The first factor that Children's Factory challenges is whether the alleged infringer has the intent to pass off the goods as those of the owner. The district court found that Benee did not intend to pass off its goods as Children's Factory's goods because Benee sells directly to the consumer. Children's Factory contends that this was error.

Children's Factory first argues that Benee intended to pass Children's Factory's trade dress off as their own because Benee blatantly copied their toys. Children's Factory points out that Benee's president admits that Benee used pictures from the Children's Factory catalog to prepare Benee's catalogs. R. at 265. Children's Factory relies on Truck Equip. Serv. Co. ("TESCO") v. Fruehauf Corp., 536 F.2d 1210 (8th Cir. 1976), to support its contention that this deliberate imitation resulted in confusion to consumers and should, therefore, result in a violation of the Lanham Act. In TESCO, Fruehauf Corporation, a manufacturer of trailers, deliberately copied TESCO's trailer design. TESCO, 536 F.2d at 1213. Fruehauf then advertised its version of the trailer with a photo of the TESCO model. The trial court concluded that

the exterior design of the [trailer] was unique, that portions of the design were nonfunctional, that the unique design had acquired a secondary meaning in the market place, that the actions of Fruehauf tended to cause confusion over the origin of the trailers and that Fruehauf had copied the exterior design of the [trailer] in order to trade upon the customer acceptance of the TESCO trailer.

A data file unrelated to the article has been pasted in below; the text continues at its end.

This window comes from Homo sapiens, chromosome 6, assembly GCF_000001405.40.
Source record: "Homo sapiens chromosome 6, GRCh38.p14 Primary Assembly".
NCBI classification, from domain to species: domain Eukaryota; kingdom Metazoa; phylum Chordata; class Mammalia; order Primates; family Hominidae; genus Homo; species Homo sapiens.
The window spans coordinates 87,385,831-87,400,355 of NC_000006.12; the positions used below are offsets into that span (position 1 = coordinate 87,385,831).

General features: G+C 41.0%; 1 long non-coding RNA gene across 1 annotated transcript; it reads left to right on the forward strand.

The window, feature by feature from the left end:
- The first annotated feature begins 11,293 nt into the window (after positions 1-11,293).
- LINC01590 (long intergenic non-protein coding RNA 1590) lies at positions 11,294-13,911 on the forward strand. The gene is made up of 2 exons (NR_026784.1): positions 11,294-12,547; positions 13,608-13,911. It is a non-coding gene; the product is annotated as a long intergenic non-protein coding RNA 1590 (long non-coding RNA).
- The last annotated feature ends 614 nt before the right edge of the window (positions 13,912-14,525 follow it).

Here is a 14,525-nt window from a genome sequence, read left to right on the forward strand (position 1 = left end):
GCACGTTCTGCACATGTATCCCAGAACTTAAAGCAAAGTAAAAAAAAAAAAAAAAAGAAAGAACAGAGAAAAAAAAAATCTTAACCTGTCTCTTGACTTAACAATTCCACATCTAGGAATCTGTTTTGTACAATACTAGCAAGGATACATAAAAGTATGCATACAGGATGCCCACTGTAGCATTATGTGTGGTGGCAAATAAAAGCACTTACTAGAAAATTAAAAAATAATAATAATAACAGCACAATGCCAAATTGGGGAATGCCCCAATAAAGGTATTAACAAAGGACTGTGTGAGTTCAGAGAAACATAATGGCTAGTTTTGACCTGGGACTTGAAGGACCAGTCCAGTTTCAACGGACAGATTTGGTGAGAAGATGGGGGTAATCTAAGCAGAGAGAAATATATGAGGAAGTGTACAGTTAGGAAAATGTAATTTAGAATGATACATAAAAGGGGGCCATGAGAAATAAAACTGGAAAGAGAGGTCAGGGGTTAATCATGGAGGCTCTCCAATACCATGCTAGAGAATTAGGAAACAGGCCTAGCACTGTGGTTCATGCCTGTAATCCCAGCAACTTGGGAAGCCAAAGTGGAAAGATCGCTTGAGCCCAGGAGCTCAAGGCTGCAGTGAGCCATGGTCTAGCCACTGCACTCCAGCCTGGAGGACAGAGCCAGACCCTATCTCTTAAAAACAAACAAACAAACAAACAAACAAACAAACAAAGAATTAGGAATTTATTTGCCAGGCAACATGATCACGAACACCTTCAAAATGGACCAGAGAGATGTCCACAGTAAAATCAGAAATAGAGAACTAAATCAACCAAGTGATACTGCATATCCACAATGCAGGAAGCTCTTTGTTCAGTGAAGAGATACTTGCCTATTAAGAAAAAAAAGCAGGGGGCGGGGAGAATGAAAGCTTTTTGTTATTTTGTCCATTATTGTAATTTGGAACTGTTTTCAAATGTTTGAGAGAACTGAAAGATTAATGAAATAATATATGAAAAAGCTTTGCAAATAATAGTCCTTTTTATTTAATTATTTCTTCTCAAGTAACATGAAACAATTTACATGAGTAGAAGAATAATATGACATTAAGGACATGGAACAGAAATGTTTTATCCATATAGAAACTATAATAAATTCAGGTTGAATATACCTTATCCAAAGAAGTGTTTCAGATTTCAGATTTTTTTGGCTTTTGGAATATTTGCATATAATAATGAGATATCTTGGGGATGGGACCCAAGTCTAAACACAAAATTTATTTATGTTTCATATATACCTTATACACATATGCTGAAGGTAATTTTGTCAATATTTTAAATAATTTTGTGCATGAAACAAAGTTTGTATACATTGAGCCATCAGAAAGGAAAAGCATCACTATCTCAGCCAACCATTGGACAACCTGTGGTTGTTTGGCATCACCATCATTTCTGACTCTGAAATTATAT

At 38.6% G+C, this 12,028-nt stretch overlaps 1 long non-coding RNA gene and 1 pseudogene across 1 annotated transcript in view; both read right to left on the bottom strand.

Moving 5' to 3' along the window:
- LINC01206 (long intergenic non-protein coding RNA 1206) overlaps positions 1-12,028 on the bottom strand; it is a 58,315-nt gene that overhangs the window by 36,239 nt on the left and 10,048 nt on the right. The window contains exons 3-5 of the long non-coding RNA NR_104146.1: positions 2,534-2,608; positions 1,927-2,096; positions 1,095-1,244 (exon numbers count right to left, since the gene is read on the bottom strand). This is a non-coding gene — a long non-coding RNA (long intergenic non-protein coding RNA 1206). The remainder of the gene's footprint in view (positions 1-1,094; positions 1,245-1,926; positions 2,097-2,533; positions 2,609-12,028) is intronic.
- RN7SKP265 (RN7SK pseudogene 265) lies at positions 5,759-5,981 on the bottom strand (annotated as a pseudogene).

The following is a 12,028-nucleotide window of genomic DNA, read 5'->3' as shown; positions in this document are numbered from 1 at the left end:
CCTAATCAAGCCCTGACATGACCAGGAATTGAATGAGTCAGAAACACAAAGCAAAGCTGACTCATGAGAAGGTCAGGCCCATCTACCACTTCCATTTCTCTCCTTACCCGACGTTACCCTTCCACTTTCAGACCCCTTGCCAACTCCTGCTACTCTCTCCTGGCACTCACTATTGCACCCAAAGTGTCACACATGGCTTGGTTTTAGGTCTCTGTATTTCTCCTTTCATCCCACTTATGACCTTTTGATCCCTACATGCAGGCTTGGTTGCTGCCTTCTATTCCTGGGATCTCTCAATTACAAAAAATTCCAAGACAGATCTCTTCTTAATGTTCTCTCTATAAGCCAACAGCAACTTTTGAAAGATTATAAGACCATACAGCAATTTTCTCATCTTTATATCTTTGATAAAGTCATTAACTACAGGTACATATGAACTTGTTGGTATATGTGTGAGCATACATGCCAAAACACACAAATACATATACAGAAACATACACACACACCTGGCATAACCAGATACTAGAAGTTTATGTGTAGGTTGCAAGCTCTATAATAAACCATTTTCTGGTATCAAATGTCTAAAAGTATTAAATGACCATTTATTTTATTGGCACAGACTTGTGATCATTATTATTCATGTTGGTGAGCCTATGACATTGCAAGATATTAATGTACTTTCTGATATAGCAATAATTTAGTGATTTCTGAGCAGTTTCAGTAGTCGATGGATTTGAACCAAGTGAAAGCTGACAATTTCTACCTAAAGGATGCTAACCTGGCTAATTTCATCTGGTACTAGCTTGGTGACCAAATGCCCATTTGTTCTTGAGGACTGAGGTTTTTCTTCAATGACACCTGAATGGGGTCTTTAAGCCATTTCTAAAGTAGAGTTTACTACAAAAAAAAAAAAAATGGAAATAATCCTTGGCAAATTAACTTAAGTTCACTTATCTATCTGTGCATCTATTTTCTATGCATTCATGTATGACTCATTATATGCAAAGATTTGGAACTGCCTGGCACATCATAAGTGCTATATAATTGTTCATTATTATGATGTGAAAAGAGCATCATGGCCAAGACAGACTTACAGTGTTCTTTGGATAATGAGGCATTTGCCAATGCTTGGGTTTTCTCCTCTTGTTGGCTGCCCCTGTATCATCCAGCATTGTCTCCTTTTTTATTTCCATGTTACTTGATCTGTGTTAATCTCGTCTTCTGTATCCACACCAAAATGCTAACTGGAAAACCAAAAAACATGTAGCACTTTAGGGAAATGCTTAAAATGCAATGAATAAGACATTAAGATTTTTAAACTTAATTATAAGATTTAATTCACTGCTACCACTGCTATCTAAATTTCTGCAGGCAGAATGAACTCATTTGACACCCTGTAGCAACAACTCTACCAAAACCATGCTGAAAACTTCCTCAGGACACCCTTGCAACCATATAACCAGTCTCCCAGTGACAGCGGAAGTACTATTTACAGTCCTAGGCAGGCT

Id. at 1214 (footnote omitted). This court agreed with the district court's finding that there existed a likelihood of confusion, rejecting the argument that consumers could not be confused because the defendant labeled its products as its own. Id. at 1220-21. The court noted that such a marketing practice may tend to promote rather than ensure against confusion because one may conclude that the similarity exists because the defendant purchased the plaintiff. Id. Likewise, in this case, Children's Factory points out that distributors and one consumer testified that they thought Children's Factory was operating under a different name. R. at 51, 298; J.A. at 168-71, 225-28, 272-77, 315-16. Children's Factory also mentions several occasions where Benee sent out invoices and the names of the products were the same as Children's Factory names. R. at 209-17.

We hold that there is sufficient evidence to support the district court's determination that Benee is not trying to pass its goods off as those of Children's Factory. Although we agree with the district court's determination that Benee deliberately copied Children's Factory toys, we also agree with the district court's finding that Benee clearly represents to the ultimate consumer that Benee manufactures its own products. Benee engages in person-to-person selling techniques. R. at 258-60. Benee informs its customers that they will get better service and better quality at a cheaper price by dealing directly with the manufacturer. The catalogs used by Benee also make the source of its product clear.